# Framework for learning data structures and algorithms

This is a revision of a long time ago article titled "framework thinking of learning data structure and algorithm". This article will cover all the previous contents, and will give many code examples to teach you how to use framework thinking.

First of all, we are talking about common data structures. I am not engaged in algorithm competitions, so I can only solve conventional problems. In addition, the following is a summary of my personal experience. No algorithm book can cover these things, so please try to understand my point of view and don't dwell on the details, because this article only hopes to build a broad overview of framework thinking for data structures and algorithms.

Framework thinking goes from the whole to the details, from the top to the bottom and from the abstract to the concrete. We believe that thinking in this way can be more effective not only in learning data structures and algorithms, but also in learning any other type of knowledge.

**There are only two ways to store data structures: as arrays (sequential storage) or as linked lists (linked storage)**。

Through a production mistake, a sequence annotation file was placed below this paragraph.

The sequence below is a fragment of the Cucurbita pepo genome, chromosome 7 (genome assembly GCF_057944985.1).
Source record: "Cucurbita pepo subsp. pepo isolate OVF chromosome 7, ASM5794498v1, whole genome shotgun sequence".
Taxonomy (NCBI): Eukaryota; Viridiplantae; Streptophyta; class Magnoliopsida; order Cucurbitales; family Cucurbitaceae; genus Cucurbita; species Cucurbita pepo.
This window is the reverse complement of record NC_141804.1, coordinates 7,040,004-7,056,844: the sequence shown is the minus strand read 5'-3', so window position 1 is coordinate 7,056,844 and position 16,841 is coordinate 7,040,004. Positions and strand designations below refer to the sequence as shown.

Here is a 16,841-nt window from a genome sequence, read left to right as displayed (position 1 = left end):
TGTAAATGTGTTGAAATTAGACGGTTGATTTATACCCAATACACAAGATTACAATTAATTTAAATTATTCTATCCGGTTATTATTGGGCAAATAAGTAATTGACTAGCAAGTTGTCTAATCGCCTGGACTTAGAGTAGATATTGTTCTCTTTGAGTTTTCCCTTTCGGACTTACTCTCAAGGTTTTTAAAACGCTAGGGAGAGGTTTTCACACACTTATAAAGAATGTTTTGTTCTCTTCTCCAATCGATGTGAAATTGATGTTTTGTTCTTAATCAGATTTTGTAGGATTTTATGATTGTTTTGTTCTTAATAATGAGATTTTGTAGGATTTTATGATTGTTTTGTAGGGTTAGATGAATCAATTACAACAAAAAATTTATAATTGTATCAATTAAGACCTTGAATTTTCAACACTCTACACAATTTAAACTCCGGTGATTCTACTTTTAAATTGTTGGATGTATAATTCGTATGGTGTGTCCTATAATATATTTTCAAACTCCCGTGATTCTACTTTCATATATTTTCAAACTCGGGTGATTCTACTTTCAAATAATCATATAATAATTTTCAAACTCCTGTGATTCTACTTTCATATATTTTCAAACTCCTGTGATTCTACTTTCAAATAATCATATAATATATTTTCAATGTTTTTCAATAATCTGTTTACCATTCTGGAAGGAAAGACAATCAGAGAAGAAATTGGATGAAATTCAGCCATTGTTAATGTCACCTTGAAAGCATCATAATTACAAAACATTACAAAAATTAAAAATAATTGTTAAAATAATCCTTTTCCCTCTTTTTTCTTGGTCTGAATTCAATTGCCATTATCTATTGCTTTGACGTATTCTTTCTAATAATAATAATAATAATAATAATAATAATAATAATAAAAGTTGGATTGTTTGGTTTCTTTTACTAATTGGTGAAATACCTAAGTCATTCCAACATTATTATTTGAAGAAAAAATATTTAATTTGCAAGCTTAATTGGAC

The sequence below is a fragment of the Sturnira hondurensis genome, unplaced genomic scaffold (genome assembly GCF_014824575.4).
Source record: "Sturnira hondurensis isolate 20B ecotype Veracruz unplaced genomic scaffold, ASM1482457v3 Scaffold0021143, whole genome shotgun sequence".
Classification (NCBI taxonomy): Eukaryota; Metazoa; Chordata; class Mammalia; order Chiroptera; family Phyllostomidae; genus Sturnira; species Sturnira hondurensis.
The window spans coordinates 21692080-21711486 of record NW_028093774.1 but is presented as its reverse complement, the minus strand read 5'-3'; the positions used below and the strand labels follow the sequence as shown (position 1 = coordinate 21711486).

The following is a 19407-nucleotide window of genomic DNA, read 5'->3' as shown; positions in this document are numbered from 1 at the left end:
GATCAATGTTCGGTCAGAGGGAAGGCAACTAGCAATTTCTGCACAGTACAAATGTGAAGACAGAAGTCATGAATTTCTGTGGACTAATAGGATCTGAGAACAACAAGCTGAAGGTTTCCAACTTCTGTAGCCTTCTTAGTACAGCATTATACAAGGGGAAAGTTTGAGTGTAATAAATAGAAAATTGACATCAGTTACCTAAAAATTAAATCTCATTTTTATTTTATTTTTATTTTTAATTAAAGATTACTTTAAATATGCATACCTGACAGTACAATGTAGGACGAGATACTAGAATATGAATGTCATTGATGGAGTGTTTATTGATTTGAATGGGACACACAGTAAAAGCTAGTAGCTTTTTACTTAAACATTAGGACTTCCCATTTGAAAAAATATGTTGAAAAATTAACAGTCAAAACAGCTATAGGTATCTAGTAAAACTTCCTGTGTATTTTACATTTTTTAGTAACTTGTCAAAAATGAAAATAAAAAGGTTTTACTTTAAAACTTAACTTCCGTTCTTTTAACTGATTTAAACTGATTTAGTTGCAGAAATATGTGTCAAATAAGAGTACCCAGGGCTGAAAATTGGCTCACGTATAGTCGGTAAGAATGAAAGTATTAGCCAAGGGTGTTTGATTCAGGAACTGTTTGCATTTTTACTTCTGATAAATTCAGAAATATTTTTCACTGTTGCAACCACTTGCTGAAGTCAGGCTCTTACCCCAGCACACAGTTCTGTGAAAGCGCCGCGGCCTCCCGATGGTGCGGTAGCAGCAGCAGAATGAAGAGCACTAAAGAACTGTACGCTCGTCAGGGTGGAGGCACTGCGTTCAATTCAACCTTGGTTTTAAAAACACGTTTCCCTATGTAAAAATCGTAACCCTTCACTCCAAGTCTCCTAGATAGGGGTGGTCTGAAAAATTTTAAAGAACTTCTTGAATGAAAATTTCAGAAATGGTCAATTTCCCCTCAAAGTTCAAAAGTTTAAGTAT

Wait... what about other data structures such as hash table, stack, queue, heap, tree, graph and so on?

When we analyze problems, we must keep in mind the idea of recursion, from top to bottom, from abstract to concrete. Those data structures belong to the 「superstructure」, while arrays and lists are the 「structural basis」. All those diverse data structures can be viewed as special operations on linked lists or arrays; they just have different APIs.

For example, 「queue」 and 「stack」 data structures can be implemented with both linked lists and arrays. Using arrays, we need to deal with the problem of expanding and shrinking capacity; using linked lists, there is no such problem, but more memory space is needed to store node pointers.

A graph can be implemented with both linked lists and arrays. An adjacency table is a linked list, and an adjacency matrix is a two-dimensional array. An adjacency matrix can be used to evaluate connectivity quickly and can solve some problems via matrix operations, but if the graph is sparse, this becomes very time-consuming. An adjacency table is more space-saving, but the efficiency of many operations is certainly less than for an adjacency matrix.